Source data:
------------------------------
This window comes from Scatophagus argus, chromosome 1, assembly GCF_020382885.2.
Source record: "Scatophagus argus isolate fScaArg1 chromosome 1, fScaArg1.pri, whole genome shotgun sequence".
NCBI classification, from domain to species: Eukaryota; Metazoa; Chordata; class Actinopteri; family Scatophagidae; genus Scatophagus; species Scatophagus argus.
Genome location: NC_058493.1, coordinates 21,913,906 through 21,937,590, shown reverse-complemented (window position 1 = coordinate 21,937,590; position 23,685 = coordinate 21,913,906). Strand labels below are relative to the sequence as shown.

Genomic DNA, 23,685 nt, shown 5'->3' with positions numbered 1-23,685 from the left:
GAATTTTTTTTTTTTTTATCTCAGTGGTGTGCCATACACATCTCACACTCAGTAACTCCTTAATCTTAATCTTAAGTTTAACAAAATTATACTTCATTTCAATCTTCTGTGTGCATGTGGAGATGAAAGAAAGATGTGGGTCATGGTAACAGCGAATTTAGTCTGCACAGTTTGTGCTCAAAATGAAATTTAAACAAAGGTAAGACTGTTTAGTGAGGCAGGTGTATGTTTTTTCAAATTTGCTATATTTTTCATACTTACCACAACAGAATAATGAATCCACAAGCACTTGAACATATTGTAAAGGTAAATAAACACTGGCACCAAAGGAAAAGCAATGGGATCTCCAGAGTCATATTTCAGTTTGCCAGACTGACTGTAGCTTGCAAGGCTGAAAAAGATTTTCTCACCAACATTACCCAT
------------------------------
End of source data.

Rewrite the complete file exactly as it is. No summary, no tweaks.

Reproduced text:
This window comes from Scatophagus argus, chromosome 1, assembly GCF_020382885.2.
Source record: "Scatophagus argus isolate fScaArg1 chromosome 1, fScaArg1.pri, whole genome shotgun sequence".
NCBI classification, from domain to species: Eukaryota; Metazoa; Chordata; class Actinopteri; family Scatophagidae; genus Scatophagus; species Scatophagus argus.
Genome location: NC_058493.1, coordinates 21,913,906 through 21,937,590, shown reverse-complemented (window position 1 = coordinate 21,937,590; position 23,685 = coordinate 21,913,906). Strand labels below are relative to the sequence as shown.

Genomic DNA, 23,685 nt, shown 5'->3' with positions numbered 1-23,685 from the left:
GAATTTTTTTTTTTTTTATCTCAGTGGTGTGCCATACACATCTCACACTCAGTAACTCCTTAATCTTAATCTTAAGTTTAACAAAATTATACTTCATTTCAATCTTCTGTGTGCATGTGGAGATGAAAGAAAGATGTGGGTCATGGTAACAGCGAATTTAGTCTGCACAGTTTGTGCTCAAAATGAAATTTAAACAAAGGTAAGACTGTTTAGTGAGGCAGGTGTATGTTTTTTCAAATTTGCTATATTTTTCATACTTACCACAACAGAATAATGAATCCACAAGCACTTGAACATATTGTAAAGGTAAATAAACACTGGCACCAAAGGAAAAGCAATGGGATCTCCAGAGTCATATTTCAGTTTGCCAGACTGACTGTAGCTTGCAAGGCTGAAAAAGATTTTCTCACCAACATTACCCAT